// the construct return(value), the parentheses are only
                        // relative to "value" and have no special effect on
                        // the return keyword.  Return simply get an expression and
                        // here the expression is "(1), 2, 3".

In Pascal, multidimensional arrays are indexed using commas, e.g. A[i, j]. In C, however, A[i, j] is equivalent to A[j], since the value of i is discarded. The correct way to index multidimensional arrays in C is with a construction like A[i][j].


The comma operator has relatively limited use cases. Because it discards its first operand, it is generally only useful where the first operand has desirable side effects. Further, because it is rarely used outside of specific idioms, and easily mistaken with other commas or the semicolon, it is potentially confusing and error-prone. Nevertheless, there are certain circumstances where it is commonly used, notably in for loops and in SFINAE ( For embedded systems which may have limited debugging capabilities, the comma operator can be used in combination with a macro to seamlessly override a function call, to insert code just before the function call.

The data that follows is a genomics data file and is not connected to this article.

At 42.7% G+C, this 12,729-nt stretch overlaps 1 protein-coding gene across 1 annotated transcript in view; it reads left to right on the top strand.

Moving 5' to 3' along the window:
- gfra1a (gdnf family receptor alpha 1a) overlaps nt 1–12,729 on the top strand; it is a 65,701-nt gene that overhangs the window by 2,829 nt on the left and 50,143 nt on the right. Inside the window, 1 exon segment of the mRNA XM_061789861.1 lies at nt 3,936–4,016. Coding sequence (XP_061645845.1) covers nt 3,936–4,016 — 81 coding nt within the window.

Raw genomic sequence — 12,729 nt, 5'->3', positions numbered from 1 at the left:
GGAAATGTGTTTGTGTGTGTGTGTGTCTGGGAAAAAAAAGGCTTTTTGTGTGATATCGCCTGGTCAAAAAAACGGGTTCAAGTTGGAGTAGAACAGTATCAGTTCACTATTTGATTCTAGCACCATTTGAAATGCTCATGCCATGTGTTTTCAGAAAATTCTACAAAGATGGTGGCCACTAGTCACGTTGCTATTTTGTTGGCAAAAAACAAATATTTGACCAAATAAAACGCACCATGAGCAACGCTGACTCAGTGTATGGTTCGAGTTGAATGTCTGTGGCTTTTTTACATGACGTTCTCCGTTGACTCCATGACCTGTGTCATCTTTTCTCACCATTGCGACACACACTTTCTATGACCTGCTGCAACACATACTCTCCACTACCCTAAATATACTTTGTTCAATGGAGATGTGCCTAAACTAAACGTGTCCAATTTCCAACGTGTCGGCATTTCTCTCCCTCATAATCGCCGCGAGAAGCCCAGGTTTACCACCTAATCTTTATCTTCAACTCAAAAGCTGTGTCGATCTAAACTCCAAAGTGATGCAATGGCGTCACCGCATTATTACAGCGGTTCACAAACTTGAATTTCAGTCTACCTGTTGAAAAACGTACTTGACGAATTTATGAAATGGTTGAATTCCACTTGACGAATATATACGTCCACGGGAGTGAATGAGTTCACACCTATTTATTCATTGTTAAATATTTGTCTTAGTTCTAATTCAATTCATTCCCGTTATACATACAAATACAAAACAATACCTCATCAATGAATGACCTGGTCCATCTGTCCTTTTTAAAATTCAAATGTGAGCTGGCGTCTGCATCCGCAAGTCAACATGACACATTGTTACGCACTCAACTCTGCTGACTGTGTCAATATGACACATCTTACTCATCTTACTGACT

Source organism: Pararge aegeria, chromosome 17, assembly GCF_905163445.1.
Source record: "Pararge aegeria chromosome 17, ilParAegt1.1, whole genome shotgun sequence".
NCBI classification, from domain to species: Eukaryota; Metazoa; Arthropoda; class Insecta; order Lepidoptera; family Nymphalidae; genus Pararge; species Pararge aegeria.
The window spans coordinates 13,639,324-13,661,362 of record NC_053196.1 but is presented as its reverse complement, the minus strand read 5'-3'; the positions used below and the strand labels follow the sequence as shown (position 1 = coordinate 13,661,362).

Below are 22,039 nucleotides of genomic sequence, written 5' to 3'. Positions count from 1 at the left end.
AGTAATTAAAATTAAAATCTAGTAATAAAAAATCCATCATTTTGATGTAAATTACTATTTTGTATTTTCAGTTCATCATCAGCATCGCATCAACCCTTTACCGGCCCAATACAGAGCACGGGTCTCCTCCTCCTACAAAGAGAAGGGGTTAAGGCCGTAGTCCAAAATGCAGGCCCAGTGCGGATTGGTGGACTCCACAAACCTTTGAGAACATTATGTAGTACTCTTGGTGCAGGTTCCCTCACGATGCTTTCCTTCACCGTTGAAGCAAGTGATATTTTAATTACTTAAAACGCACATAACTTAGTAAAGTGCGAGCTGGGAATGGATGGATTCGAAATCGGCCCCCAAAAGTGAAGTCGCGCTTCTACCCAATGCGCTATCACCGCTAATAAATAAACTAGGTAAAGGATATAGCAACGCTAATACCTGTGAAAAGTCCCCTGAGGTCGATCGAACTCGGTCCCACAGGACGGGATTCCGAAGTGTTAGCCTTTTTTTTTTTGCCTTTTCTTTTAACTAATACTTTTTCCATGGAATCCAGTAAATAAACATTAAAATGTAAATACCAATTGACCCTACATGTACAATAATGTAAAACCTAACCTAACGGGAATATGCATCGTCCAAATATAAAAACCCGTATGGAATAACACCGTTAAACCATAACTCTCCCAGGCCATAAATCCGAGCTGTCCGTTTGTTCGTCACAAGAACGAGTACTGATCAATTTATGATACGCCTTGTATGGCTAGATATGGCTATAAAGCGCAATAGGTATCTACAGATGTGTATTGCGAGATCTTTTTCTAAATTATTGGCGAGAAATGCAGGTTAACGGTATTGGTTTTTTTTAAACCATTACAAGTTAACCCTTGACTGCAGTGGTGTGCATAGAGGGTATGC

For loops[edit]

The most common use is to allow multiple assignment statements without using a block statement, primarily in the initialization and the increment expressions of a for loop. This is the only idiomatic use in elementary C programming. In the following example, the order of the loop's initializers is significant:

void rev(char *s, size_t len)
    char *first;
    for (first = s, s += len - 1; s >= first; --s)